Obama’s controversial move drew fire from the state’s senior US senator, John Cornyn, who said the president showed indifference to the bipartisanship message he, the senator, had been spreading during the holiday season.

usnews.com: Obama to keep more troops in 'fragile' Afghanistan

“An unwillingness to find common ground and achieve compromise has been a hallmark of this president’s tenure, and this issue is unfortunately no different,” the senate’s majority whip said.
US congressman Randy Weber said the president was looking for “political brownie points” with his party and nothing more.
“The president’s excessive use of executive action completely disregards congress and the constitution,” he said after backing a resolution by Mississippi congressman Steve Palazzo.
“It’s ignorant to think that ramping up gun control will exclusively prevent bad people from doing bad things.”
Weber, who represents Galveston County in Washington as the representative for Texas’ 14th congressional district, is a co-sponsor of Palazzo’s resolution, which seeks to censure the president for the memorandum and other points of his agenda.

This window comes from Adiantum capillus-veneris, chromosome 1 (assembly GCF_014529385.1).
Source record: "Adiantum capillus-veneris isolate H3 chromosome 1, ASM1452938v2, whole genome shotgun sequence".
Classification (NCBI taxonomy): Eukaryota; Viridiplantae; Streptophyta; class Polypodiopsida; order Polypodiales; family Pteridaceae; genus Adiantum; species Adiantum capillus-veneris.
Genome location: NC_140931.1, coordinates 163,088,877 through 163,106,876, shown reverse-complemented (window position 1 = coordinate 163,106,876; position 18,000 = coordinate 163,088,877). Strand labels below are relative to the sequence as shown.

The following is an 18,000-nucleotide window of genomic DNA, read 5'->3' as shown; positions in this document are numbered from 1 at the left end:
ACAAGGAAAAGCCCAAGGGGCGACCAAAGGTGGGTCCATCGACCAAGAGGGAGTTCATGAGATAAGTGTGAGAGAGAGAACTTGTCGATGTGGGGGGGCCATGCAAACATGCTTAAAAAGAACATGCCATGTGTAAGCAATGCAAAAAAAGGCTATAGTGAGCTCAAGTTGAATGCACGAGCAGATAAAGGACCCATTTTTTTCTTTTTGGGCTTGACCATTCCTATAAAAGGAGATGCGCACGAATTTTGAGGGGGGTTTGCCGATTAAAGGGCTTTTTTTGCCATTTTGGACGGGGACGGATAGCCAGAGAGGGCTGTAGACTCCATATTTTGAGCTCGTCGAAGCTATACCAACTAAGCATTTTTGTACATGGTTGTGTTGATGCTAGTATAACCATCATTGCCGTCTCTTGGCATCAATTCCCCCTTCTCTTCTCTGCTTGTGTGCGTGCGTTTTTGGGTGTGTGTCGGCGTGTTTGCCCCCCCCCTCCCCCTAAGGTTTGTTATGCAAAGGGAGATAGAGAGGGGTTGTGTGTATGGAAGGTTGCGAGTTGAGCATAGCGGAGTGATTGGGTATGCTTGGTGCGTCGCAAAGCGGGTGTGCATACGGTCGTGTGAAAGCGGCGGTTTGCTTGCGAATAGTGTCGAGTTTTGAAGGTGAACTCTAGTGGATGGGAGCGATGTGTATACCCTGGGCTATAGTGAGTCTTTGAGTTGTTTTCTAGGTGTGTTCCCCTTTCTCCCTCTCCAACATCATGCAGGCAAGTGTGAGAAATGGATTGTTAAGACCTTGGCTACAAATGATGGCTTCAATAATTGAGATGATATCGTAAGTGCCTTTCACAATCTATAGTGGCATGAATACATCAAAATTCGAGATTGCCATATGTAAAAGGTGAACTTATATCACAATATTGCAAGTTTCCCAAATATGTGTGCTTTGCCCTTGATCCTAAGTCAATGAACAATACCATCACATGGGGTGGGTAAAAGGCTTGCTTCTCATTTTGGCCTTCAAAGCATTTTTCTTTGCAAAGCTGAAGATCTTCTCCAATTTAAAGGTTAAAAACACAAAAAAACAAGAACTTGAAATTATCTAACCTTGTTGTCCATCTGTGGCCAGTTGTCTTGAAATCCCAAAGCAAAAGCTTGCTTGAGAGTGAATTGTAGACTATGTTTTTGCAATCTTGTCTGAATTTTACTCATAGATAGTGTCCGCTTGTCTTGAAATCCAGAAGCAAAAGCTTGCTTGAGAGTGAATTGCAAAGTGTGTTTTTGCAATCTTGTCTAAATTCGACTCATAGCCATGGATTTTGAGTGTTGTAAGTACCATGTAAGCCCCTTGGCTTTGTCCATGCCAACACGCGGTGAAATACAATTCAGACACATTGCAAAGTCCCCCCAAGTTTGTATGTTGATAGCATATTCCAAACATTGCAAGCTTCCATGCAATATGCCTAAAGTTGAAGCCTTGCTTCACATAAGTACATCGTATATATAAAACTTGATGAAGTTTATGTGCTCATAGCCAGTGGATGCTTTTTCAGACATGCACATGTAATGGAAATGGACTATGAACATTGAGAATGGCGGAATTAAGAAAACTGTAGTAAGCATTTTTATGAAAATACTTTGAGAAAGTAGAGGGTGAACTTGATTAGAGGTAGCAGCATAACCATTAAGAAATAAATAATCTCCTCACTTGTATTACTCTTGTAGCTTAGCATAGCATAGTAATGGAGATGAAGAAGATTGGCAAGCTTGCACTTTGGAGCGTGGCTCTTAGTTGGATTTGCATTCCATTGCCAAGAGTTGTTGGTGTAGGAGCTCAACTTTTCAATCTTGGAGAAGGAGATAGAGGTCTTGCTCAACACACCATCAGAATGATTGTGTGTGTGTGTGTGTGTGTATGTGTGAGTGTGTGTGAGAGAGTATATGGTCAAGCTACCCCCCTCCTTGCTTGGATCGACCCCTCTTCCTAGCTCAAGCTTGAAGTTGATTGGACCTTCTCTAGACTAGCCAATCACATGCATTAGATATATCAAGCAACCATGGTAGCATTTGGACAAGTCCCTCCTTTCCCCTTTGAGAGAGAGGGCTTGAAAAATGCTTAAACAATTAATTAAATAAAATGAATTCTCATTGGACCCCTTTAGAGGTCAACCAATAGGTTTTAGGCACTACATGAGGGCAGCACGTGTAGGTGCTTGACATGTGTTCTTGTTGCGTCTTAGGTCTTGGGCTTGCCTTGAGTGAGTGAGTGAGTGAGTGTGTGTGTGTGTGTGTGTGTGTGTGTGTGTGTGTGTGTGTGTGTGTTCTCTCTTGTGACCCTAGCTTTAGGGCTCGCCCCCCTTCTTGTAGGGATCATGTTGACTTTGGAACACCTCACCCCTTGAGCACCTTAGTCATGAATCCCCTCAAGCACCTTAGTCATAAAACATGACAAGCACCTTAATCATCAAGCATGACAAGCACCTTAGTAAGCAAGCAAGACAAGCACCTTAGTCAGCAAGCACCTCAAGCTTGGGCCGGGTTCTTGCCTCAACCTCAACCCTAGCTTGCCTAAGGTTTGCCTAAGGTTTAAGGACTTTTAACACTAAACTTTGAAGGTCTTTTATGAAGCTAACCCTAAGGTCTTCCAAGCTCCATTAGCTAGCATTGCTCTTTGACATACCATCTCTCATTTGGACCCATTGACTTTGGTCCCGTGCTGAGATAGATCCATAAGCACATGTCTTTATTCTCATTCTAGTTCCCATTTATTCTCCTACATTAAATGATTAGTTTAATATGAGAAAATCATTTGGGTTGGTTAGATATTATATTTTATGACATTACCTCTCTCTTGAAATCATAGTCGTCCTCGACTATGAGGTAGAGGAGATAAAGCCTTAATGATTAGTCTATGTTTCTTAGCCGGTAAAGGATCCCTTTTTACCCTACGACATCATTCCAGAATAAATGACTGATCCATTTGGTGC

Policeman with hand on gun holster

More than 30 Republican are co-sponsoring the resolution. On Monday, Texas representative Bill Flores of Bryan joined the growing list.
Presidential executive action differs slightly from an executive order. Both are recorded in the federal register but an action is entered as a memorandum rather than a rule. The presidential document issued last week does not have legal weight but it does express an aggressive stance on an agenda.
In his action last week, Obama described a series of background-check overhauls from the FBI and ATF, the bureau responsible for alcohol, tobacco, firearms and explosives. He said the FBI should be allowed to add 283 more staff to handle gun control.